As a native of the Pacific Northwest, I’ve always enjoyed the stunning scenery the region has to offer. From the Cascade Mountains and Mount Rainier to Olympic National Park, I find it hard to leave when I have to return to Michigan — even with the beauty of the Great Lakes and Upper Peninsula. However, I’m increasingly worried about the disastrous effects that changes in the climate could have on these national treasures. There’s one solution that would provide the best bang for our buck: a cap-and-trade system.

The idea of cap-and-trade has been around for a while; however, Americans have never taken it seriously. This system would require all manufacturers to purchase the right to emit pollution in a marketplace and allow them to buy and sell those rights. However, current legislation does not consider the effects of many chemicals. For future legislation, Americans cannot focus only on carbon dioxide emissions. Companies and legislators must implement a cap-and-trade system that will attempt to reduce many harmful chemical emissions, including carbon dioxide, sulfur dioxide and methane.

A cap-and-trade system would actually be a better financial move than people may expect. Three years ago, President Barack Obama announced a cap-and-trade plan that would raise $645 billion in revenue from the government-run emissions auctions over eight years. In January 2012, California Gov. Jerry Brown predicted that the state would earn a projected $1 billion through cap-and-trade auctions. Those companies that have already reduced their emissions would not have a need for those credits, so they would sell them to other companies. This would provide additional revenues for those companies and possibly help revitalize struggling industries.

Along with the economic benefits of the system, electricity costs will be driven down. Since 2009, a coalition of Northeastern states has imposed a cap-and-trade system on the electric utility sector. In that time, electricity bills in those states reduced by a total of $1.3 billion. Additionally, a study conducted by the Analysis Group said there’d be an overall reduction in energy costs of $1.1 billion by charging electricity companies for their carbon dioxide emissions, meaning “average savings of $25 for residential consumers, $181 for commercial consumers and $2,493 for industrial consumers.” Over time, a cap-and-trade system will reallocate energy production to different types of alternative energy, encouraging more production from these sources and eventually increased energy production.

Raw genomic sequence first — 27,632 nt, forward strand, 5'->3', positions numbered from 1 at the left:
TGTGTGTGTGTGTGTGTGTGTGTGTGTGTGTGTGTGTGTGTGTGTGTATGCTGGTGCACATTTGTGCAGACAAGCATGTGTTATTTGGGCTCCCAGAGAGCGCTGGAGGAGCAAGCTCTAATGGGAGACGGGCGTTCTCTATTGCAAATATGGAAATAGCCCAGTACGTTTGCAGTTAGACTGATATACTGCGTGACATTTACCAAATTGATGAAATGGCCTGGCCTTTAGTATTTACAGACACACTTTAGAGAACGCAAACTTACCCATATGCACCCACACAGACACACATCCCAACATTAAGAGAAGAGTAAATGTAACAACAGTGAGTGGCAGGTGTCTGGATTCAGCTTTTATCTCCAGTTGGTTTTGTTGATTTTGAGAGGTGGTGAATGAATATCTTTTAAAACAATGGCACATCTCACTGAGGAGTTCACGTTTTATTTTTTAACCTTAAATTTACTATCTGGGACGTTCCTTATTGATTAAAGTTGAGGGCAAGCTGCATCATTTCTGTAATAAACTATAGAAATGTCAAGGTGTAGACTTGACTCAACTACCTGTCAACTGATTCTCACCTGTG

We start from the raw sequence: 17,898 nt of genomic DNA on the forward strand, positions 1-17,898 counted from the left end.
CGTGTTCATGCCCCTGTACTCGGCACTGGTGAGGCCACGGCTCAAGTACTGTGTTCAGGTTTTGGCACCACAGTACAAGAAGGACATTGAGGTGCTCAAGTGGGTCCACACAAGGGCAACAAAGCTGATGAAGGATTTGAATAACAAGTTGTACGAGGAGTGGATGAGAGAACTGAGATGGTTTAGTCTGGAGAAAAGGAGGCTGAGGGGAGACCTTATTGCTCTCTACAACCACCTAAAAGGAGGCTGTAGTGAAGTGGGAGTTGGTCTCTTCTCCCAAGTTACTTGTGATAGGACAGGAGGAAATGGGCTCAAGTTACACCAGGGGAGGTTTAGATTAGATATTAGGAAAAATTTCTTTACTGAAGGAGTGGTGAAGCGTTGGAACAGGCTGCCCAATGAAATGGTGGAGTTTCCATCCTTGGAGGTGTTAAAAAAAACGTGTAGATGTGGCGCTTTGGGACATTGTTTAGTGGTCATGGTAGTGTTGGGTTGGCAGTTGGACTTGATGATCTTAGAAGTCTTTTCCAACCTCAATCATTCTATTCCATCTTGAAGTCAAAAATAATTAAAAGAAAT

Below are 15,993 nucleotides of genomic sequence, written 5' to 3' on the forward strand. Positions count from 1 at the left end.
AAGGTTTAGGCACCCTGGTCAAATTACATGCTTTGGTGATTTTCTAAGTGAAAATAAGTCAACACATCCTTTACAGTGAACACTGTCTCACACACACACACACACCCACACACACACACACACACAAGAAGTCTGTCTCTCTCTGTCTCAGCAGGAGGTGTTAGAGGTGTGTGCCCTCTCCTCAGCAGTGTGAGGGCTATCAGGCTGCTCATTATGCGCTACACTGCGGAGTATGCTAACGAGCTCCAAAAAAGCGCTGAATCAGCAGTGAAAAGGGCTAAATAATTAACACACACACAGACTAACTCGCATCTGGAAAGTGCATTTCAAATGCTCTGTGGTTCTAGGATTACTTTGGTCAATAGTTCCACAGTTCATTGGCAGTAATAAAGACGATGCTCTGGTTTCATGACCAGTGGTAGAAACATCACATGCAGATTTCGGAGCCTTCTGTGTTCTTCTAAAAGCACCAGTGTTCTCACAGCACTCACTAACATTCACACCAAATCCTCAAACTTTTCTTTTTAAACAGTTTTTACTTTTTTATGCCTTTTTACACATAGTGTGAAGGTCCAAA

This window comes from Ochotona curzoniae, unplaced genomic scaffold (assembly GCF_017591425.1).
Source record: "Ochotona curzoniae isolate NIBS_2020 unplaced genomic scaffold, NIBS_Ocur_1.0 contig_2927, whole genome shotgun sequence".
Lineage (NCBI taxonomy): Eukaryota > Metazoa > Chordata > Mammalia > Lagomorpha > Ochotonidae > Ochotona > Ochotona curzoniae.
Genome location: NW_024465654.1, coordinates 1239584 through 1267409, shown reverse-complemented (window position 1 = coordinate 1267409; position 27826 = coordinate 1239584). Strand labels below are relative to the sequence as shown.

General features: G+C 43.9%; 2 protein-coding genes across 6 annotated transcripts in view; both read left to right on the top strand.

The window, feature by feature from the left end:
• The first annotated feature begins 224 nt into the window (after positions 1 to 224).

More importantly, the environmental benefits from cap-and-trade will be substantial. If climate change continues at the same rate, the Brookings Institute estimates that greenhouse gas emissions will cause roughly $100 billion worth of damage over the next decade and about $1.3 trillion dollars by 2050, according to 2010 emissions figures. In the same article, the think tank estimates that by levying a cap-and-trade system, the costs would be lowered substantially. If legislation is enacted now, the total global benefit will add up to between $1.5 trillion and $1.7 trillion by 2050, according to 2010 emissions figures.

State governments, including California’s, are already starting to enact these policies. According to the Regional Greenhouse Gas Initiative, carbon dioxide emissions from power plants in nine East Coast states that have enacted cap-and-trade policies fell on average by about 23 percent over a three-year period. Lowering carbon dioxide emissions will reduce the chance of a warmer planet, which could prevent more environmental catastrophes and higher costs from storm damage. A cap-and-trade system will be able to harness the power of markets to find the lowest possible cost to reduce greenhouse gas emissions.

However, other chemicals, such as methane, have been left out of the conversation even though they may have an even greater impact on climate change. According to an Aug. 2010 The New York Times article, climate experts have said that a chemical known as HFC-23 “has the potential to trap about 12,000 times as much heat as a molecule of CO2” when it’s released into the atmosphere. Going forward, these types of emissions need to be focused on, too — their impact on our environment could be much greater than that of carbon dioxide.

This issue is going to become unavoidable as climate conditions will become much worse. Americans must implement a cap-and-trade system now as opposed to creating reactionary measures that will only serve as Band-Aids. Covering up the future environmental challenges will cost Americans and the planet much more in the long term. Hopefully, I’ll still be able to enjoy the beautiful natural environments that I’ve grown to know and love, whether in Washington state, Michigan or elsewhere on earth.

Paul Sherman can be reached at pausherm@umich.edu.

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